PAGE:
As parents, we understand the importance of cultivating independence in our children. Read on for some expert tips on how to encourage kids to be independent!
“I want to do it myself.”
Sounds like something your little one says? It’s a sign of them developing independence naturally at their young age. This is an important life skill: not just because it promotes self-reliance at an early age, but also because independence is directly linked to positive well-being, identity, and self-esteem.
Needless to say, it’s a life skill that we as parents should nurture and encourage in our children. How can we help children develop their sense of independence further? Kimberly McMahon, educator and Year Leader for Nexus International School’s (Singapore) Nursery and Kindergarten, shares her top tips with us.
How to cultivate independence in young children
1. Allow your child to take ownership of tasks
We know it can be tough to fight the urge to help, but sometimes we need to take a step back and let our children do things on their own. This especially applies to tasks that your child is capable of doing by themselves. “It’s good for young children to complete age-appropriate tasks, like putting on socks and shoes, carrying a bag, and managing their belongings. In fact, that’s what all Nexus Nursery and Kindergarten learners do at school,” Kimberly shares.
2. Make time for them to be independent
Building on the previous point, we should also allocate time for our children to complete tasks by themselves. Kimberly points out that despite their young age, children are actually very capable of doing things independently. They are also very curious to find out how things are done. Make sure to take time to show them the how-tos, and allow them to try it themselves. She elaborates, “Children will usually take longer time without the help of an adult, so it’s important to factor in extra time into daily routines. As adults, we can positively model, support, and encourage children as they learn.”
3. Allow your child to make some choices
Don’t underestimate the power of letting your children choose – it can be incredibly empowering for them to take ownership. You can start with age-appropriate decisions like allowing them to choose what clothes to wear, what snacks to have, or which stories to read. “This leads to an increased desire to become independent, while not overwhelming them with too many choices,” Kimberly says.
Pro-tip: Kimberly suggests trying: “Would you like to brush your teeth before the story, or after the story?”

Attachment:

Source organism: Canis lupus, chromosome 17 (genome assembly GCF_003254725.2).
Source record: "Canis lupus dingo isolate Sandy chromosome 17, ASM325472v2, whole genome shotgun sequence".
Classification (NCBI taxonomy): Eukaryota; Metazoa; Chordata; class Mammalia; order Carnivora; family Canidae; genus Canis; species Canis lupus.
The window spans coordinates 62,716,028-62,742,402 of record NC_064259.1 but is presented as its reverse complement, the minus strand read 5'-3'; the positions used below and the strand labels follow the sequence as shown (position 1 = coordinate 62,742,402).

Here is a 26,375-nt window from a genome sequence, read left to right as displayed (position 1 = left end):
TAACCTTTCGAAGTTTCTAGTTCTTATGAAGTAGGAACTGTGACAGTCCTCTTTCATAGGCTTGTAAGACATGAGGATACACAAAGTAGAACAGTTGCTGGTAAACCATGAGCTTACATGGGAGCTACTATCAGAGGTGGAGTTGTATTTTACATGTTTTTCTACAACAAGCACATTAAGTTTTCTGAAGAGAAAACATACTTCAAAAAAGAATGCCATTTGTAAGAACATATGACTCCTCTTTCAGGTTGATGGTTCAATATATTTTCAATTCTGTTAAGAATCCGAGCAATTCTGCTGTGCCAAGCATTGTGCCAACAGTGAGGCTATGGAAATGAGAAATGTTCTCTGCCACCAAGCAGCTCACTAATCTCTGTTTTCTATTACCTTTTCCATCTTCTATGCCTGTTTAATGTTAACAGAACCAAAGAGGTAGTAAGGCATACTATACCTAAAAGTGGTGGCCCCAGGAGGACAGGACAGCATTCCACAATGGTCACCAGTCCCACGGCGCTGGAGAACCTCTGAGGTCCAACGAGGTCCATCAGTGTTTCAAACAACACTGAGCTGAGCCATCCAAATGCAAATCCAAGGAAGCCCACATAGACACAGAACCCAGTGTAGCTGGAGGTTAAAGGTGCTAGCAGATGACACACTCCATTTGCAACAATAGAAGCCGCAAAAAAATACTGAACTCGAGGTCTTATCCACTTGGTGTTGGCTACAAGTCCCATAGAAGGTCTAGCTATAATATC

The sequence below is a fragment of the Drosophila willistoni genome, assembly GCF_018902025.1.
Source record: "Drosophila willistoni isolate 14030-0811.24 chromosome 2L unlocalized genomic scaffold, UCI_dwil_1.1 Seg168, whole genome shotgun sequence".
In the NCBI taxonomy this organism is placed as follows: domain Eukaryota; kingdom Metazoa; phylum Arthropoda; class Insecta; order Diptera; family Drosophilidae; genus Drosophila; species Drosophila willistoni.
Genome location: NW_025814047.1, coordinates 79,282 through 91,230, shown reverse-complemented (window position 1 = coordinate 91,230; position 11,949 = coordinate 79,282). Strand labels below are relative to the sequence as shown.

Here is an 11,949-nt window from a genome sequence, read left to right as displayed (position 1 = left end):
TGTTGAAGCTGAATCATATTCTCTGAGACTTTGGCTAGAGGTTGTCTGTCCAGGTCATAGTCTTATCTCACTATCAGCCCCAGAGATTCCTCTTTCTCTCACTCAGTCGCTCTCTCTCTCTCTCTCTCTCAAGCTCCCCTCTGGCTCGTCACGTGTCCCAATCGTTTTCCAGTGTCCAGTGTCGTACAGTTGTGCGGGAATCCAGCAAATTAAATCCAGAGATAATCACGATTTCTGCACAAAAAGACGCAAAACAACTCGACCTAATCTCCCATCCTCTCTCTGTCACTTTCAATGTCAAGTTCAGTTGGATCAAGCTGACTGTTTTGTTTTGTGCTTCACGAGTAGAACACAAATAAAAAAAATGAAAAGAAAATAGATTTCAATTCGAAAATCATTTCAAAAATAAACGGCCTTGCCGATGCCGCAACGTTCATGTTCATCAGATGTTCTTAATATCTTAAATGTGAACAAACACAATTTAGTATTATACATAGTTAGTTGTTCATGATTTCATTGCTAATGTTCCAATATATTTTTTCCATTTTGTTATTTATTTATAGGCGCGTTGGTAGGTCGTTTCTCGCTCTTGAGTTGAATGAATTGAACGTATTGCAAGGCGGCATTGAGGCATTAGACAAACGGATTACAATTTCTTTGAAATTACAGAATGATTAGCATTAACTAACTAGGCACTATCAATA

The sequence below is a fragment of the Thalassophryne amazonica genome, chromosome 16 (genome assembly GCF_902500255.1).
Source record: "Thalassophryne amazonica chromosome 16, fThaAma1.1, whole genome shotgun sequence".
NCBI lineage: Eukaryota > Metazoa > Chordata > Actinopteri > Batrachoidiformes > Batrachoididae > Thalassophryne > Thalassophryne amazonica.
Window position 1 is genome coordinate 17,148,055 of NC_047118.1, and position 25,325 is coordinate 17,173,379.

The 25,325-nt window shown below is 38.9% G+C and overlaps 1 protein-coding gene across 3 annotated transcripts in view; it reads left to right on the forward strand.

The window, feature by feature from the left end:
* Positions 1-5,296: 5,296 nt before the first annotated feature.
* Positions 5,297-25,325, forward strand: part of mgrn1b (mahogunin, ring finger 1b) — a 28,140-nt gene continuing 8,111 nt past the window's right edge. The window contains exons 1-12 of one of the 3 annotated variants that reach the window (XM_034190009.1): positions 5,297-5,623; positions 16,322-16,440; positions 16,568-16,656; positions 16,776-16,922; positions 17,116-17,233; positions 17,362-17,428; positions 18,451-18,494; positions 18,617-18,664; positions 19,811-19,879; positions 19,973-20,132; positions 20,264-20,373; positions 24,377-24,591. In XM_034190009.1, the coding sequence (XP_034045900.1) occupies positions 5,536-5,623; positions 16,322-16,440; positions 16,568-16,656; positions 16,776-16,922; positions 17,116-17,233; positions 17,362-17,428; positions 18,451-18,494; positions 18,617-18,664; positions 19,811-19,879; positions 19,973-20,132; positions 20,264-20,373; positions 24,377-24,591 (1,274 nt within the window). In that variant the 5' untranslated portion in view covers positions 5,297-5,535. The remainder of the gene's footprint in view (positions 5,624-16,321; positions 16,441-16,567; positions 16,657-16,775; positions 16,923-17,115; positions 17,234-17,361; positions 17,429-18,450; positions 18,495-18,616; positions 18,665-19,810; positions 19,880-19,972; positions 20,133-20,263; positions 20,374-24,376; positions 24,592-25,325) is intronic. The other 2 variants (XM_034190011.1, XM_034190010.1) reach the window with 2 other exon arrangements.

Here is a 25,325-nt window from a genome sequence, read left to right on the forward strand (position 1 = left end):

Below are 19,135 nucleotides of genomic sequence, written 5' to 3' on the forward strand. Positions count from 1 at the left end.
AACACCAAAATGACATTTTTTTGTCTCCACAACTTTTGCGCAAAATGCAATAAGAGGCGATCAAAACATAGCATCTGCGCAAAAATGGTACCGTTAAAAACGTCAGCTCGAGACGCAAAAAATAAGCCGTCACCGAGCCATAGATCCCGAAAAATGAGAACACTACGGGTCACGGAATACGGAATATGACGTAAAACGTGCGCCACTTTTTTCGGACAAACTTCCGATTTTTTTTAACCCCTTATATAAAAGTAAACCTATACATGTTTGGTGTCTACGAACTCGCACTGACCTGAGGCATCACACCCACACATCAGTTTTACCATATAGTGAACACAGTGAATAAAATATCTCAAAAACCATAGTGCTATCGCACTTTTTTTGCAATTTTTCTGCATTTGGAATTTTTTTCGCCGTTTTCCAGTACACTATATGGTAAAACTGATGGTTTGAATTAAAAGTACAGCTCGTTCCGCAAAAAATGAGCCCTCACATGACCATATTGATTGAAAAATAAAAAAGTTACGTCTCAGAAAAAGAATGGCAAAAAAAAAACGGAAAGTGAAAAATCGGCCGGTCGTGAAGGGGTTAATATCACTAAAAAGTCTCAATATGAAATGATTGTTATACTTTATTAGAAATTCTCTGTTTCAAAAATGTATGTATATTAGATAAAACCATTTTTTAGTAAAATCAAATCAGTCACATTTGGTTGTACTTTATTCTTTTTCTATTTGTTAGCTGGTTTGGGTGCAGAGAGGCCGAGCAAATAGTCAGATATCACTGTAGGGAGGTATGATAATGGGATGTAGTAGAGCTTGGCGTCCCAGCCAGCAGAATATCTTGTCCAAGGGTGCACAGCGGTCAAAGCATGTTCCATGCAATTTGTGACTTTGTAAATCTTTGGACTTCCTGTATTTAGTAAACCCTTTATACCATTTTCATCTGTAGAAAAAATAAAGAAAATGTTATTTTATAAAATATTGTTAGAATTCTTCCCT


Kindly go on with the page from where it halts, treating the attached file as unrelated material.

4. Establish routines
It’s a good idea to establish routines for your children as it provides a sense of comfort and security in their world. Kimberly shares that teachers at Nexus’ Nursery and Kindergarten use songs to remind learners of the routines in their day. “For example, there’s a song for tidying up, a song for lining up, as well as a good morning and goodbye song. These familiar routines support the development of learner agency and ownership in children’s environment and learning,” she says.
5. Don’t forget to praise them!
It is so important to celebrate all attempts of independence, no matter how big or small they are. Kimberly explains, “Positive reinforcement motivates children to develop a healthy growth mindset where they want to keep trying without giving up.” If we as adults feel happy when we’re being praised, imagine how happy our children are when they receive the same.
More about Nexus’ Early Years Programme
Educators at Nexus understand that the Early Years is the formative period that shapes the foundation of a child’s behaviours and habits. As such, Nexus’ Nursery and Kindergartens encourages its young learners to continue developing independence through age-appropriate tasks. “When children experience success while engaging in their tasks, they feel a sense of achievement which boosts their self-worth. This helps them realise that they’re capable of accomplishing much by themselves,” Kimberly says.
You can find out more about Nexus’ Early Years Programme at its upcoming Early Years Open Days on 30 September and 28 October 2023. Bring your child along so they can experience what learning is like at Nexus, and check out its engaging learning spaces.
Families who are already part of the Nexus Community can also sign up for the school’s Nex Generation Playgroup, which takes place every Friday from 8:30am to 10:30am. The Playgroup is led by one of the school’s Early Years Teachers, Karen Orlowski, with activities such as singing, circle time, and hands-on learning through purposefully set-up activities. Plus, you’ll get to meet other members of the Nexus Community!
This post is in partnership with Nexus International School (Singapore).